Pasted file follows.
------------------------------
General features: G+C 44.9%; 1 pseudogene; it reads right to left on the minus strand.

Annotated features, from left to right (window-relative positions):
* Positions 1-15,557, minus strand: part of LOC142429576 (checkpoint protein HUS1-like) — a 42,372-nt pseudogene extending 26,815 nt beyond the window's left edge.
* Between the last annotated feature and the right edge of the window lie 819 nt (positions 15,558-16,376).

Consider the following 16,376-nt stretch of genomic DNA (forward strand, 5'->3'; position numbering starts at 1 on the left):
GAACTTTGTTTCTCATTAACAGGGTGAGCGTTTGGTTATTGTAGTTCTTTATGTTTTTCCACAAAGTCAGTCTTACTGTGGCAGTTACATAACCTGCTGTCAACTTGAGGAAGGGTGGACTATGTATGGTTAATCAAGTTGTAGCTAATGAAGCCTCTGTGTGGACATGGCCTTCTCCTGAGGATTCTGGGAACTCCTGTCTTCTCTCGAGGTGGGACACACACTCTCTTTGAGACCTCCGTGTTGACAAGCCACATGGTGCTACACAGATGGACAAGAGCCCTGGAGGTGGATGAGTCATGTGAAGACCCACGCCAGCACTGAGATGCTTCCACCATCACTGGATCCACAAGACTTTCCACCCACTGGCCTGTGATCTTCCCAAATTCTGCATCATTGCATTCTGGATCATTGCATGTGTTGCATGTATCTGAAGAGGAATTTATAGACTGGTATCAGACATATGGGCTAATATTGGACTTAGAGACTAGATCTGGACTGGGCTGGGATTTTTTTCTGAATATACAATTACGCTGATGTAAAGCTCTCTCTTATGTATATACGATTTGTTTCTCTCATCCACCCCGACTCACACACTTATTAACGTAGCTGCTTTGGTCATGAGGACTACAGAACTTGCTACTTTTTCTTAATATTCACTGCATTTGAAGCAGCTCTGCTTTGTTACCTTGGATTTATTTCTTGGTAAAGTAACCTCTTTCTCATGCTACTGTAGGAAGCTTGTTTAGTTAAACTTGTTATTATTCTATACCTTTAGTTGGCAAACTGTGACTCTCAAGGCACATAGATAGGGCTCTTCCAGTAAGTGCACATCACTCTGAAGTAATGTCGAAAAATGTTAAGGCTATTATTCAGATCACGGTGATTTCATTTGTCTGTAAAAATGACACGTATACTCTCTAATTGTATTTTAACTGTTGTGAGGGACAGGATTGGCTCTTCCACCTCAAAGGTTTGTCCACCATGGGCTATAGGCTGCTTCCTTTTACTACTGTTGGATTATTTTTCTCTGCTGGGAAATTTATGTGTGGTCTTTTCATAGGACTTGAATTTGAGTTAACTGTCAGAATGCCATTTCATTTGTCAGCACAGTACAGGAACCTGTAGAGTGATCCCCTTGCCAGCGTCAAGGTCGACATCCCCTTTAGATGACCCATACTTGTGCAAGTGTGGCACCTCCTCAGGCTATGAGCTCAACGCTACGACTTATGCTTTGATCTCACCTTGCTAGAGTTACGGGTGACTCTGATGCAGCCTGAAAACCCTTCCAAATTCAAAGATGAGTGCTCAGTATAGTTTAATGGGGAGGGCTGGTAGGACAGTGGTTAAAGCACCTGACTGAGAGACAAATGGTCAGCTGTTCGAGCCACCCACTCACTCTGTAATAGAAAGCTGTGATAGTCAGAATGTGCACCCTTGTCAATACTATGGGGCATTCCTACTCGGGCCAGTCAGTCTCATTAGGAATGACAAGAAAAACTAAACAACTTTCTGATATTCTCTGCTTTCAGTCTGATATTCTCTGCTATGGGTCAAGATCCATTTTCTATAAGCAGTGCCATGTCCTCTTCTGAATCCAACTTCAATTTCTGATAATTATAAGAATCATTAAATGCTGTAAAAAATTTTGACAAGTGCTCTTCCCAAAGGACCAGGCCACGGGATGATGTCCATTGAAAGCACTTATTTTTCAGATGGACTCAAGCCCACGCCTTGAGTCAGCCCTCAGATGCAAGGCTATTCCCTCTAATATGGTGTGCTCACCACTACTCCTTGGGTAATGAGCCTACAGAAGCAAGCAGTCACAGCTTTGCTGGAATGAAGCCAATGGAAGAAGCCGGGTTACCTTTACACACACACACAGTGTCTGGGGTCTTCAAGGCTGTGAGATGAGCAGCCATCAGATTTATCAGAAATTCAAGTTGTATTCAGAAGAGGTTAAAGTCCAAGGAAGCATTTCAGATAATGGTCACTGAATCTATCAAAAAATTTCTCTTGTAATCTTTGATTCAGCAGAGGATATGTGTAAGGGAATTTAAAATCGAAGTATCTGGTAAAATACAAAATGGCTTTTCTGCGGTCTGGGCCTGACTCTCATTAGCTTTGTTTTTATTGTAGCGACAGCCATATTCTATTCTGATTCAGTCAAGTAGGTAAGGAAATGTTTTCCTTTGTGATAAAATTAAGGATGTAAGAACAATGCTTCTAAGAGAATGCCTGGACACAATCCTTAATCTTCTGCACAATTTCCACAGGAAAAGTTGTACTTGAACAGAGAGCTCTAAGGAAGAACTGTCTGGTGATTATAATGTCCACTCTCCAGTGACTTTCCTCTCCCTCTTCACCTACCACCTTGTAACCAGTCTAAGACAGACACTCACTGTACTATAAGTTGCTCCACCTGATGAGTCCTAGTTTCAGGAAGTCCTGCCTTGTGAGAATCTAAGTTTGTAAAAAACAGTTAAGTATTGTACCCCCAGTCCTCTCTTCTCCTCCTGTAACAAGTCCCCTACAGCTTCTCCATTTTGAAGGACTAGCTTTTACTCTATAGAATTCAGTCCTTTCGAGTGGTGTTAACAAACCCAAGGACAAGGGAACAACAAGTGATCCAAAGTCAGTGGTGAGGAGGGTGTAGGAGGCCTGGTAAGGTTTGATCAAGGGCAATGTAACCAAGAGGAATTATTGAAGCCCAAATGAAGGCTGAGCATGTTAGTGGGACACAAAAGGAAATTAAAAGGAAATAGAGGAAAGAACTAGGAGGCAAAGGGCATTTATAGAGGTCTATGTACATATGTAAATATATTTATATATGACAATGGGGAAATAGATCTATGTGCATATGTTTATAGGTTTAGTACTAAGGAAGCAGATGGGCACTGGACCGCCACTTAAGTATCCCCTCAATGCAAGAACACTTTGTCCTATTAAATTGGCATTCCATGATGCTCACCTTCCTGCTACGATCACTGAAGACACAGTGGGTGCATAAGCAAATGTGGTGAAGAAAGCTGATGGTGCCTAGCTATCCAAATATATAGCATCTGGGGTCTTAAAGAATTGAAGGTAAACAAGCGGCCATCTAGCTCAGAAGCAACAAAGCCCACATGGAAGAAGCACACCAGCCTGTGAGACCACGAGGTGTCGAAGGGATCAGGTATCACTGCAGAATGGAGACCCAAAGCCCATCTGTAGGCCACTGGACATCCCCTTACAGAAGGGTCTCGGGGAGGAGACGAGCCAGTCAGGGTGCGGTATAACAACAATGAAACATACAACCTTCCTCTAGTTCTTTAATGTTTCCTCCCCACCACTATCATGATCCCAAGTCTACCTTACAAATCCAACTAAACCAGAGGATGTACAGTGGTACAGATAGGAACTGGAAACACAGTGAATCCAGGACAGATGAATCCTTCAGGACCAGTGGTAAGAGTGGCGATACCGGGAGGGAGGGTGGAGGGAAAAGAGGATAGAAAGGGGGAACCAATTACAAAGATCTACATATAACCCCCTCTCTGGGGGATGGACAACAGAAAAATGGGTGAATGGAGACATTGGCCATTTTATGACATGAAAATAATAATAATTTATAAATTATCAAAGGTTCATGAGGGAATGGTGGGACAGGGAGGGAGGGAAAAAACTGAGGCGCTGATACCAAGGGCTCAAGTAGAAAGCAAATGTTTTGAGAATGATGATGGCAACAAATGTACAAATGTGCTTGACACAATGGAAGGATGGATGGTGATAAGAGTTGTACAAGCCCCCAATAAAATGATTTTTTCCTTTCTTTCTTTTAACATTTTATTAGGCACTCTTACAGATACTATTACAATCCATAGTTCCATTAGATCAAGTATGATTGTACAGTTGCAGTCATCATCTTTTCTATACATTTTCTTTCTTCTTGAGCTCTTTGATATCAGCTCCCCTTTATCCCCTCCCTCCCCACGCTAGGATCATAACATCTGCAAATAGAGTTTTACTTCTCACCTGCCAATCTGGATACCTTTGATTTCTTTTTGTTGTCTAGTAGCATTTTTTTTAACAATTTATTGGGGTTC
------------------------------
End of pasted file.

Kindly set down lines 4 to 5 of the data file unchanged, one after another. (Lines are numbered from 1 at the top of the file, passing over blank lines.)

* Between the last annotated feature and the right edge of the window lie 819 nt (positions 15,558-16,376).

Consider the following 16,376-nt stretch of genomic DNA (forward strand, 5'->3'; position numbering starts at 1 on the left):